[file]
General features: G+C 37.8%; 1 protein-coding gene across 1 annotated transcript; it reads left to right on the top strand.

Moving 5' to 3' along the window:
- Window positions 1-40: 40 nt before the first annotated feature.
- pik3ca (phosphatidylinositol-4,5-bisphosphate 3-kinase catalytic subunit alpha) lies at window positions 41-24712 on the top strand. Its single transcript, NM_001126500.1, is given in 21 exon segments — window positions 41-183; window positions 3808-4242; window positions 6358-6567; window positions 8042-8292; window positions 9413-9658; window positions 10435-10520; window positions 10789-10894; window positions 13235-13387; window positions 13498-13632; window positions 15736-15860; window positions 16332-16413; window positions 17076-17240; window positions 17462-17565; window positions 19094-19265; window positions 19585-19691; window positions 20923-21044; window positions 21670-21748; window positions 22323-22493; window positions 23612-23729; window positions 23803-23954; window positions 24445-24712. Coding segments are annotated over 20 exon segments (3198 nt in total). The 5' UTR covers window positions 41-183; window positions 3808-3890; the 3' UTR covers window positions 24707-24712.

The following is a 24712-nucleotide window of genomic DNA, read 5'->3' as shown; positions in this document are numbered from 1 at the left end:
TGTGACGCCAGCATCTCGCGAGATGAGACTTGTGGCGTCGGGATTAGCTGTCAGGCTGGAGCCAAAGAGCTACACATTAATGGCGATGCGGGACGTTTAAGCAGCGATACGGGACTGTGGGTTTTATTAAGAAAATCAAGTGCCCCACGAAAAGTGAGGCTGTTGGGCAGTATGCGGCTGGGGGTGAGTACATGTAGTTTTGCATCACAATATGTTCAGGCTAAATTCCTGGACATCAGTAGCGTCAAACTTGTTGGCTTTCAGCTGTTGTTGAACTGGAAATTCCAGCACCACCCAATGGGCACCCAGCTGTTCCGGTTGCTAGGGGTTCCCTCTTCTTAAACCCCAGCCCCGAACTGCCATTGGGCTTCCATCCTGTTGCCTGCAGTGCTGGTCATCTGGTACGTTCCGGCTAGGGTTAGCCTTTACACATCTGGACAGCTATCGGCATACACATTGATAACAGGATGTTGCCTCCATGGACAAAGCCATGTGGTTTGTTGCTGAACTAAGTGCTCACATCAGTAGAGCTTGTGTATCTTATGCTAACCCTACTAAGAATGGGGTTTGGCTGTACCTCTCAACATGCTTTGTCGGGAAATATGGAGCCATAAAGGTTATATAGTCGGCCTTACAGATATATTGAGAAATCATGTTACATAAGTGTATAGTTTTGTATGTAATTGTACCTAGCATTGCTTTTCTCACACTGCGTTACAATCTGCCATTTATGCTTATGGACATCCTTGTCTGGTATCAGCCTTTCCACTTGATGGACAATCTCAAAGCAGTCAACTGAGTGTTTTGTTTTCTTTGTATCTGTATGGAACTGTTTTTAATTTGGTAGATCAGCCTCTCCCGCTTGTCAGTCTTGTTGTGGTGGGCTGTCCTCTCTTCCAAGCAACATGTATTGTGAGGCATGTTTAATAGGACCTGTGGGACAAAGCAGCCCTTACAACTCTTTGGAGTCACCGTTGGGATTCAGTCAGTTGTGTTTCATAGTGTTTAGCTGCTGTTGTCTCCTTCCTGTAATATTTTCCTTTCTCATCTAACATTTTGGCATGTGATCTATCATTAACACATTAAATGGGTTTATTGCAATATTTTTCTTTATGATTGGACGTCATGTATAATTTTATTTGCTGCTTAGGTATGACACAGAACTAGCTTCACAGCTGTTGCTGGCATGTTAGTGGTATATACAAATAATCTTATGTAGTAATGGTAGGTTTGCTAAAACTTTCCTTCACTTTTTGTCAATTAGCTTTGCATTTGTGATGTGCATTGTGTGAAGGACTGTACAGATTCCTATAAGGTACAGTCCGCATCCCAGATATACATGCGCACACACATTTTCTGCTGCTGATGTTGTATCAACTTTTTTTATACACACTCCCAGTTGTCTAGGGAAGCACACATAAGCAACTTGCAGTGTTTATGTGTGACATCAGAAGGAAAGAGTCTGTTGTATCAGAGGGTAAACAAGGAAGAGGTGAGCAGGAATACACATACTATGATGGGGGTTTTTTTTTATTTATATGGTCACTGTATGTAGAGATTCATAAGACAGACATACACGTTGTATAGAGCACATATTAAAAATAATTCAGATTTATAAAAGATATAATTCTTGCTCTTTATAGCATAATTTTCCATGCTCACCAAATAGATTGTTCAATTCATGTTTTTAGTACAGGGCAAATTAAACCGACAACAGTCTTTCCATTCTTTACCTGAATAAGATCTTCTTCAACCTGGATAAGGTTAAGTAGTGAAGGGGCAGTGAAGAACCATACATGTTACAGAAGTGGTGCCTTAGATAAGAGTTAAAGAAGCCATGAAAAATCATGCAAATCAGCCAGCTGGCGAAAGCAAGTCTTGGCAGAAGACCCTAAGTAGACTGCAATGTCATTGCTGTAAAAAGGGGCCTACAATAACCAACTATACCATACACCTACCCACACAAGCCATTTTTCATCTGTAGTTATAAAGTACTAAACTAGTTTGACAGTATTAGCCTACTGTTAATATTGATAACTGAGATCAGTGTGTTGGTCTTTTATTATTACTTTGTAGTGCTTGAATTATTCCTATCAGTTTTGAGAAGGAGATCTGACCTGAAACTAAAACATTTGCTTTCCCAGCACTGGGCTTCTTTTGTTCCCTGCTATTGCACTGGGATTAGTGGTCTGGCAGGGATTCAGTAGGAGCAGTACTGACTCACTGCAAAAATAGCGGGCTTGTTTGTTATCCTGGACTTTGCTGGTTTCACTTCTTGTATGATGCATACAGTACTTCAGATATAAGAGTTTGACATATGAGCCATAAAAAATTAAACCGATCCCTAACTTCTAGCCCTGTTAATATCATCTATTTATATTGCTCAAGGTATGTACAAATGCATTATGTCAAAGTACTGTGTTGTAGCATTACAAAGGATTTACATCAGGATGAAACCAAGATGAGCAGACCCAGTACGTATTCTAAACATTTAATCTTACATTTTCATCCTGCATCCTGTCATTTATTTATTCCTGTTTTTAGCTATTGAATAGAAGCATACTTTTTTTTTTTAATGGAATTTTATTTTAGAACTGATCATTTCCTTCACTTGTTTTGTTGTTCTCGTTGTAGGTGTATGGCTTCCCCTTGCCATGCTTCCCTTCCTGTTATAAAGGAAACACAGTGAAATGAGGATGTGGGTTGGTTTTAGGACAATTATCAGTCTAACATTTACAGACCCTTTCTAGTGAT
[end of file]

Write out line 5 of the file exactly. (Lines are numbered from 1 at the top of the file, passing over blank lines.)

The following is a 24712-nucleotide window of genomic DNA, read 5'->3' as shown; positions in this document are numbered from 1 at the left end: